Trade War Spurs Recession Risk in Singapore


The Tanjong Pagar container terminal in Singapore.
  • Shock contraction in quarterly GDP raises risk of job losses
  • Officials already grappling with aging, productivity threats

Singapore’s economic data have gone from bad to worse this month. Exports slumped to their second-worst rate since the global financial crisis, the purchasing managers index slipped into contraction for the first time since 2016, and the economy shrank the most in almost seven years in the second quarter.

Exports, manufacturing PMIs sink to multi-year lows

 

After spending much of early 2019 enjoying relative resilience, a recession 
is now looming. That’s a warning shot for regional and global economies, since Singapore’s heavy reliance on trade makes it somewhat of a bellwether for the rest of Asia.

The severity of the slump may be down to trade tensions and a global slowdown, but Singapore has been grappling with longstanding economic threats that have been slowly eroding the city state’s growth potential: rapid aging, labor market shrinkage, and sluggish productivity among them. Those risks will become more acute for policy makers now.

“Any undue turbulence or prolonged stresses from the trade war are only
going to compound the challenges of all the other issues — productivity, demographics, anything else,” said Vishnu Varathan, head of economics & strategy at Mizuho Bank Ltd. in Singapore. “External demand concerns will be at the top of the list for now, because if you don’t get that one right it’s that much more difficult to solve everything else.”

Singapore remains one of the most export-reliant economies in the world, with trade equivalent to 326% of gross domestic product, according to World Bank data. That puts the city state at the center of the storm stirred up by its top two trading partners sparring
over tariffs.

The shock GDP figures earlier this month prompted some analysts to downgrade
their Singapore forecasts for the year to below 1%. The government is set to revisit its own 1.5%-2.5% range next month, but for now, it’s remaining calm, seeing no recession for the full year.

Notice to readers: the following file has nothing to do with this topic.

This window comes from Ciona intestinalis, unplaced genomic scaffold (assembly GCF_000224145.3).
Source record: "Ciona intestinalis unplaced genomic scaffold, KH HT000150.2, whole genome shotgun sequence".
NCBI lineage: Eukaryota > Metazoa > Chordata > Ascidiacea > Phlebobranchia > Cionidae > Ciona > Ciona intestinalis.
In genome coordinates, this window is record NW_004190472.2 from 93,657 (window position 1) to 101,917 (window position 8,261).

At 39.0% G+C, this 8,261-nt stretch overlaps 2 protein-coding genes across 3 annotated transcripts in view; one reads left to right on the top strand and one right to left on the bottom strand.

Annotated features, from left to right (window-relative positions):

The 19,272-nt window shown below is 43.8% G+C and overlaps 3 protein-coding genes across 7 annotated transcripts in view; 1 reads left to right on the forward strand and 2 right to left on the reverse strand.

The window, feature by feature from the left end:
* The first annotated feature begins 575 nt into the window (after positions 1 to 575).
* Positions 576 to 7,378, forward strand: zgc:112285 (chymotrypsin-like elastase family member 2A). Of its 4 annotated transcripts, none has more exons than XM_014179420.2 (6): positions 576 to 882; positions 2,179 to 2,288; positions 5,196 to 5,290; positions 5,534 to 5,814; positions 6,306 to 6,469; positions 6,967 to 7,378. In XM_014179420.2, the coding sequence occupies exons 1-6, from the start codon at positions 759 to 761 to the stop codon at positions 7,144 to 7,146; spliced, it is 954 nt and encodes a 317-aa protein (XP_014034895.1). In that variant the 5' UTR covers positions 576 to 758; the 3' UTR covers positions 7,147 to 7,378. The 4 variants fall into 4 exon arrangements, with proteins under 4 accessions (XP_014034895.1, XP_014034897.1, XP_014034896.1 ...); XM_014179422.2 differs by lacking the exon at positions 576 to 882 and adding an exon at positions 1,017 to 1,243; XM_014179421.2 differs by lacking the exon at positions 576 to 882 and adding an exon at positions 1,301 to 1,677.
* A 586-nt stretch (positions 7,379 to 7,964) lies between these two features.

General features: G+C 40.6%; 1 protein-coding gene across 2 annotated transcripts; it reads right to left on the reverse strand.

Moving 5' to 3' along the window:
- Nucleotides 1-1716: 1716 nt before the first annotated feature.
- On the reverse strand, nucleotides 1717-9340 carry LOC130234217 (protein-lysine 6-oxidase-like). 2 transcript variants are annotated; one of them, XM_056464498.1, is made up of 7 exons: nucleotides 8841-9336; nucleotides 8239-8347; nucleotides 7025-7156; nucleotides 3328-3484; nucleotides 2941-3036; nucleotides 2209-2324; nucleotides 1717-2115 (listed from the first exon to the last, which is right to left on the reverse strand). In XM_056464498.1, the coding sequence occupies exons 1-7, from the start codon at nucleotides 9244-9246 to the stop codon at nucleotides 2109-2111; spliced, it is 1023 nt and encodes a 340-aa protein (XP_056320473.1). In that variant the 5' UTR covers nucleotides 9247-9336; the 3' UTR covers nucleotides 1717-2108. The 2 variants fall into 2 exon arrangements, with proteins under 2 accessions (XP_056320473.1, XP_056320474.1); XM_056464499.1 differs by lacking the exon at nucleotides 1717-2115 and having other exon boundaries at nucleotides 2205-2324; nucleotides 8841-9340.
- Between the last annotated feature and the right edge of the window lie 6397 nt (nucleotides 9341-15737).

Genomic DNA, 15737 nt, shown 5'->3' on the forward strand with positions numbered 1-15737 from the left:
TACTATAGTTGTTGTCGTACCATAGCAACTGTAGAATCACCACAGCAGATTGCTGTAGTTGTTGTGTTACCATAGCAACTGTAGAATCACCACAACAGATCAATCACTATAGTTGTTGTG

What Bloomberg’s Economists Say…

“Barring a swift rapprochement in U.S.-China trade relations, our forecast for a 0.2% year-on-year contraction in Singapore in 2019 remains on course.

The government has ample firepower to cushion the blow, but it may not be enough to avoid a recession.”

-Tamara Henderson, Asean economist

The slump is largely contained so far to manufacturing, which makes up about a fifth
of the economy, but could soon spread to other sectors such as retail and financial services. That increases the risk of job losses at a time when businesses like International Business Machines Corp. are already laying off workers and banks such as Nomura Holdings Inc. cut staff.

The number of retrenched  workers in Singapore rose to the highest in more than a year in the first quarter, though the unemployment rate has remained fairly steady at 2.2% amid a recovery in construction.

“The labor market looks to be on two tracks at the moment — there’s a weak market in the manufacturing sector but a steady one in the services sector,” said Shaun Roache, chief Asia-Pacific economist at S&P Global Ratings in Singapore. “High-frequency indicators including industrial production and trade suggest that the environment will remain challenging in manufacturing for the year.”

While those cyclical headwinds buffer the outlook, policy makers are also grappling with structural impediments to growth.

SINGAPORE AGING
An employee clears tables at a food center in Singapore.

Faced with a rapidly aging population, the government has been on an aggressive campaign to re-skill its labor force and prepare workers for a postponed retirement.
The median age is set to rise to 46.8 years in 2030 from 39.7 in 2015, faster than the other top economies in Southeast Asia as well as the world as a whole, according to United Nations projections.

Tied to its rapid aging is Singapore’s productivity conundrum.

As the labor pool shrinks and gets older, the city state’s answer to the productivity challenge has been to automate and digitize. With an ambition to become a “Smart Nation,”  the government has poured money and energy into digitization projects
of all kinds, from helping seniors fine-tune smartphone skills at digital clinics to attracting financial technology giants to set up shop and test their ideas.